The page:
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Foundry Engineering (ME1130)

Dept.Elective (Mechanical)

Dr. G. S. Vinod Kumar


Associate Professor
SRM Research Institute

Introduction to foundry
History
Dates back to 5000 BC
Founds in the excavations of Mohenjodaro and Harappa
Knives, arrows and household articles
Copper and Bronze were common
2000BC- Iron came to use much restricted
500 BC Religious unheavels god statutes- lost wax
processes
Armoury and war materials
Since Alexander-III the metal foundry (founding)
emerged as science
Technology and methods have changed considerably
but no change in the basic principles

Manufacturing Processes
Shaping metals including machining, joining to make a engineering
or domestic components
Metals- Refined from metal ores, classified as Ferrous and NonFerrous
Casting or Founding is the foremost manufacturing process
Defined as introducing molten metal into a cavity in the mould,
previously shaped as desired and allowing it to solidify
solidify
Well defined role in modern equipments of

Tranportation
T
t ti
Communication
Power
g
Agriculture
Construction
Industry

Advantages of Castings
Design
Structural and functional shapes that
Withstand stress and strain, service
conditions,
1. Size as much as 200 tons or small
wire of 0.5 mm dia.
2. Complexity
3. Weight Saving
4. Prototypes and models
5. Wide range of properties and Versatility
- less variation
- achieved all mechanical strength,
wear resistance, corrosion resitancestrength to weight ratio - statisfied by
castt alloys
ll

LOW COST
DIMENSIONAL ACCURACY
MASS PRODUCTION
VERSATILITY IN PRODUCTION

Metallurgical Advantages
1. Fibrousstructure:Castalloysdoesnot
exhibitfibrousstructurelikewroughtalloy
nodirectionalproperties
di ti
l
ti
2. Grainsize:Cancontrolingrainsize(of
highyieldstrength)bymelttreatment
cheaperthatwroughtalloys
3. Density: allmostsameaswroughtalloys
(ie,minimizeporosityorotherdefects)
unlikepowdermetallurgicalroutes
lik
d
t ll i l
t

Application of metal castings


High Precision
Intricate design
Low cost
Large components
1. Tranportation Vehicles: Automobile engine cast part near 90%
Tractor: 50% of the total weight
2. Machine tool structures (planner beds made of cast iron)
3. Turbine vanes
4. Power generators
5. Mill housing
5. Railway crossing (Mn Steel cast section)
6 Super charger casting (Mg- Alloy)
6.
7. Pump filter and valve (Mg alloy)
8. Paper mill stock breaker parts
9. Aircraft jet Engine blades
10. Agricultural parts

Steps involed in Castings


Pattern Making
-Design diagram
- Wood, Polymer (split type)
-CAD-CAM (whole for investment)

Moulding and Core making


- Sand mixed with binder
- dried and backed
- Core box
- manually or machine based

Melting
g and Casting
g
-Melting the metal or alloy
-Melt treatment
-Pouring into the mould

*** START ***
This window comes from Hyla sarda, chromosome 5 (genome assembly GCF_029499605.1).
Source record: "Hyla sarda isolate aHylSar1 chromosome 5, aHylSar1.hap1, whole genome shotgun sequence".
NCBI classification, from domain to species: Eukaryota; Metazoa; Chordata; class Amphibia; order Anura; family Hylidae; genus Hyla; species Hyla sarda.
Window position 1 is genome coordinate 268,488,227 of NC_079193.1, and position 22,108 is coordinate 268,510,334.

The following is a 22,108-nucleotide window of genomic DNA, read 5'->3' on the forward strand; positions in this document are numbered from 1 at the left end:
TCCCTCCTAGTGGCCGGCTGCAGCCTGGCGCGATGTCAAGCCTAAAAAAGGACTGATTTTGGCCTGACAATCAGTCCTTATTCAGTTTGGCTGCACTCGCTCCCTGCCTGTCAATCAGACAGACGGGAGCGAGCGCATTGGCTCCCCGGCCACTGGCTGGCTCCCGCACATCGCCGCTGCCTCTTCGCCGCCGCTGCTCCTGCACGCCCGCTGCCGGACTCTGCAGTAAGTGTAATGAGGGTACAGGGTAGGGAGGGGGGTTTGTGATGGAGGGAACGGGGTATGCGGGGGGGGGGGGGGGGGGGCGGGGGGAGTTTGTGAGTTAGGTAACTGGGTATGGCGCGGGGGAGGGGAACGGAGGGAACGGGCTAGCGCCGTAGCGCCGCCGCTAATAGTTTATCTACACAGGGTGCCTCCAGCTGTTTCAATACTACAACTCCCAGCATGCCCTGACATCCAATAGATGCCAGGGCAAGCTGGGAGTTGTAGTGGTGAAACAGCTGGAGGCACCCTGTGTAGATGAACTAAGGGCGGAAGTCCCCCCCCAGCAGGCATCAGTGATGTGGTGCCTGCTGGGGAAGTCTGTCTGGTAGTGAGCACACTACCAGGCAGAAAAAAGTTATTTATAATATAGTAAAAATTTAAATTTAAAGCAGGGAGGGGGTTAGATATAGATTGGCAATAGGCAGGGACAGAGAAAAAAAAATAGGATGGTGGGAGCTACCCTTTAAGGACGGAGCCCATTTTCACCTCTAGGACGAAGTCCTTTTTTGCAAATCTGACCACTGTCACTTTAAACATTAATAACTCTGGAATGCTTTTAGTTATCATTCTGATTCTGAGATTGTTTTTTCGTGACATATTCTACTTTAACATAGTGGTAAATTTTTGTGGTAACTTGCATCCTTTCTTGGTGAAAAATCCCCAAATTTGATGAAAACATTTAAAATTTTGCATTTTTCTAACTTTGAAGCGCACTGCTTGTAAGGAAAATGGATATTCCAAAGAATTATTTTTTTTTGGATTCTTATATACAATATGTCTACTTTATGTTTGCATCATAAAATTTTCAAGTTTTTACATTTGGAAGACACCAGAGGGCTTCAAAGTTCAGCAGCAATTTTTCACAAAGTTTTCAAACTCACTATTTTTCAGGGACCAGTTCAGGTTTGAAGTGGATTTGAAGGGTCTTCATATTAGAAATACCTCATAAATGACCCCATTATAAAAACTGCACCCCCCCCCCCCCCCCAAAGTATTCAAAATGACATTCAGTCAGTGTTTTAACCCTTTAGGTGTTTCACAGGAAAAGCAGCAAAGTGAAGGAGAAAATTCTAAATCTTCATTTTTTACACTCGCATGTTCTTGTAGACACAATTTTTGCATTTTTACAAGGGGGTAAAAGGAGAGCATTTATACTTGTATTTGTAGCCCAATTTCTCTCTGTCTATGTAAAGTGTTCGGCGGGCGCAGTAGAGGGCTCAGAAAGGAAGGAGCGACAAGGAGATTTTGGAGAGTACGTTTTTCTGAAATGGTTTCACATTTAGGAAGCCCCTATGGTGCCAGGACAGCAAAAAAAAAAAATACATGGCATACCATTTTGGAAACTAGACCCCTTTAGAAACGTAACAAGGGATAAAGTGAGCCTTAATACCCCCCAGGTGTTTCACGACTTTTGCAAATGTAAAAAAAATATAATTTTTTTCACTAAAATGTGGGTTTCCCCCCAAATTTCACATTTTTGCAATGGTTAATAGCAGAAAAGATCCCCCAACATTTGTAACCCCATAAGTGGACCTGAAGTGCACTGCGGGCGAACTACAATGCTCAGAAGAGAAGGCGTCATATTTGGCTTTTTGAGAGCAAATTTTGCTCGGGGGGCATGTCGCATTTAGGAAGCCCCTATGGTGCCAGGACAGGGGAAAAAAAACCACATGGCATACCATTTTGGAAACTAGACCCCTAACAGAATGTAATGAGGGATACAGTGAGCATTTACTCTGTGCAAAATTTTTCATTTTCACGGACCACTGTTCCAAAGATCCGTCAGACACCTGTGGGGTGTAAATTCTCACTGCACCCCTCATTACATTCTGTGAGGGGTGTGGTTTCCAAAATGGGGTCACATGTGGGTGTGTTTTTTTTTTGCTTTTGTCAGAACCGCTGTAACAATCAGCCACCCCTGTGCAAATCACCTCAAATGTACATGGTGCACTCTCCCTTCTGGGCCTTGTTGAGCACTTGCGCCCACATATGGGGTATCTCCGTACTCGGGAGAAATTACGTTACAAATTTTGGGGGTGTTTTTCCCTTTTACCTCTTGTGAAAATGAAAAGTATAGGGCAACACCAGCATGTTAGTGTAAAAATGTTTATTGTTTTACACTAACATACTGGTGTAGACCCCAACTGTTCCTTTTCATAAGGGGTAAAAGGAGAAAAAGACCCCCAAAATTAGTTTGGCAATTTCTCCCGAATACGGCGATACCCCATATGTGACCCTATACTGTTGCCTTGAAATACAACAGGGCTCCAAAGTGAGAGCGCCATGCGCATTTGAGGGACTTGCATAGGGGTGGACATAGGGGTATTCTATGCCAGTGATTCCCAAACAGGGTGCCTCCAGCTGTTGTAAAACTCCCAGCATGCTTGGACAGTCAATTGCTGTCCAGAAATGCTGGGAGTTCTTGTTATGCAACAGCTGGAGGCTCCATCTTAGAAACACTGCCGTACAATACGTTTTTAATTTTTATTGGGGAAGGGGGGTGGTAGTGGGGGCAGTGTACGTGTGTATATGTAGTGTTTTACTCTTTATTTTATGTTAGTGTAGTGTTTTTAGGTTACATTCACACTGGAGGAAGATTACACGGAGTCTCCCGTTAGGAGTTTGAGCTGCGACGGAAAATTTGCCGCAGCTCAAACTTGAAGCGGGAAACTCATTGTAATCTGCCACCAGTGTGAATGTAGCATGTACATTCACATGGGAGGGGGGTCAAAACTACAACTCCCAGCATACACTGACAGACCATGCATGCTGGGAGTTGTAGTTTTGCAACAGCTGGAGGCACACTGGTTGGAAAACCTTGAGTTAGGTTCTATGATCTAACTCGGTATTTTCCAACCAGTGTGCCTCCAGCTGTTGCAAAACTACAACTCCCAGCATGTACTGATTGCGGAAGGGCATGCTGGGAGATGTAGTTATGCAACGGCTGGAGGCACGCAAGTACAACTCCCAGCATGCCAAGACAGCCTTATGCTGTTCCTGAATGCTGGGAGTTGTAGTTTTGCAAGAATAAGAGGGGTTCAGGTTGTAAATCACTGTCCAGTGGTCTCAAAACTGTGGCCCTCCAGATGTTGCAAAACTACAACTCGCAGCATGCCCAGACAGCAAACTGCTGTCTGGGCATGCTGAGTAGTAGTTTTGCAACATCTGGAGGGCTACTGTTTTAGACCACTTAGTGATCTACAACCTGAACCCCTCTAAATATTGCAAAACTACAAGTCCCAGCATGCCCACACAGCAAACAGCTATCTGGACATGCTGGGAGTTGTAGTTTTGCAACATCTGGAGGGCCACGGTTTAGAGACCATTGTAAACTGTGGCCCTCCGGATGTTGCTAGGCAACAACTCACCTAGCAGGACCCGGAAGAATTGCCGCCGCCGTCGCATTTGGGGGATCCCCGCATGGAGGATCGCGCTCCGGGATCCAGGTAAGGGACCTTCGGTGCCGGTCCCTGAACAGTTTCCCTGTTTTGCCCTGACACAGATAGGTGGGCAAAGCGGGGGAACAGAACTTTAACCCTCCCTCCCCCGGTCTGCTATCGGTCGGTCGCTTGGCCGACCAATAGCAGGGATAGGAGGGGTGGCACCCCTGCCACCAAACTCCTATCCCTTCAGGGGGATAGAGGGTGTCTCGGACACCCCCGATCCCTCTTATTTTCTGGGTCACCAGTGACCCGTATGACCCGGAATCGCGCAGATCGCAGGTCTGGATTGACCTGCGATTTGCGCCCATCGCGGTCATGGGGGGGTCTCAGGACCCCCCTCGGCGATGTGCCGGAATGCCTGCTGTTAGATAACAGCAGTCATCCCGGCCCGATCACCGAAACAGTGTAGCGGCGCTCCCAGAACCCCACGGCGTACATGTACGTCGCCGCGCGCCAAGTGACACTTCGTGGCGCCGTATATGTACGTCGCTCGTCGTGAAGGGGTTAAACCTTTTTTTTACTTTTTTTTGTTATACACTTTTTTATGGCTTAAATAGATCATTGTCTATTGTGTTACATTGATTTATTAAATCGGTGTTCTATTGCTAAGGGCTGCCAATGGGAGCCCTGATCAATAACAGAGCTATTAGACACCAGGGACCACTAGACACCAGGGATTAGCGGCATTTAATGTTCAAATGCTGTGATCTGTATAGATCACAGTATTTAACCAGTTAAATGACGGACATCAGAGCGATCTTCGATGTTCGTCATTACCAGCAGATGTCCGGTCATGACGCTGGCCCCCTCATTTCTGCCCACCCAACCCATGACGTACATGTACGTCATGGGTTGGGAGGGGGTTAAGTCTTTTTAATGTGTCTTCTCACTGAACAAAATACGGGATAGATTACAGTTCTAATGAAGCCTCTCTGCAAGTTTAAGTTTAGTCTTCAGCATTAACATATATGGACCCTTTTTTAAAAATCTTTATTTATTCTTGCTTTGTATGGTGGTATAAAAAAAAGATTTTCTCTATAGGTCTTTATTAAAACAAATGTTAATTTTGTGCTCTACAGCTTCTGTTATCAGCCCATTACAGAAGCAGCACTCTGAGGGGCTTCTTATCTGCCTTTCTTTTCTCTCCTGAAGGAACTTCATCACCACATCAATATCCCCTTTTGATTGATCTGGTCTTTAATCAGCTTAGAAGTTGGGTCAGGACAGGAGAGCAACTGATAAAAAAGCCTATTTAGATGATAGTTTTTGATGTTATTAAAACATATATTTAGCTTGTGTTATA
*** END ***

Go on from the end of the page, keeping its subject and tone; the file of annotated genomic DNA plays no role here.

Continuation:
-Solidfication
S lidfi ti

Fettling
-Removing unwanted materials (risers, gates etc
g
-Sand blasting
-Cleaning and removing sands

Testing and Inspection

Limitation of metal castings


g
9 C
Casting
ti d
defects
f t
shrinkage, piping, hydrogen pores
9 High
g temperature
p
p
processing
g
9 fluidity of the melt
9 Skill requirement
9 Saftey issues

Patterns and type of patterns


1. First step in casting process
2. Principal tool in casting
process
3. Quality of casting depends on
the patterns
4. Responsible for details and
forms of construction
5. Pattern maker designer
6 Wood to metal to polymer
6.
epoxy resins

Type of patterns

Loose pattern
Single Pattern
Split
p Pattern
Mutiple piece pattern
Gated Pattern
Special Patterns
Sweep and Skeleton (big castings)
Match Plate patterns
Small casings in large numbers

Patterns and type of patterns

Gated pattern
Sweep pattern

Skeleton pattern

Match Plate pattern

Patterns and type of patterns

Allowances in Patterns
Pattern allowances is a vital feature in Pattern design
- dimensional characteristics of the casting
Contraction allowance:
Other Factors affecting
1.
2.
3.
4.

Impurities
Composition
Mould design
Mould materials
cooling rate
5. Pouring temperature

Allowances in Patterns
Machining Allowance

Extra
E
t material
t i l added
dd d tto certain
t i partt off the
th casting
ti
to enable machining or finishing
Factors affection machining
allowances
1. Method of moulding casting
used
2. Size and shape of casting
3. Casting orientation
4 Metal
4.
M t l characteristics
h
t i ti
5. Functional requirement of
casting
g
of accuracy
y and finish
- degree
required

Machining Allowance

Allowances in Patterns
Draft or Taper allowance
The amount of draft depends
on
1. Length of the vertical side
2. Intricacy of the pattern
3. Method
3
et od o
of moulding
ou d g
4. Pattern materials

Allowances in Patterns
Rapping or Shake Allowance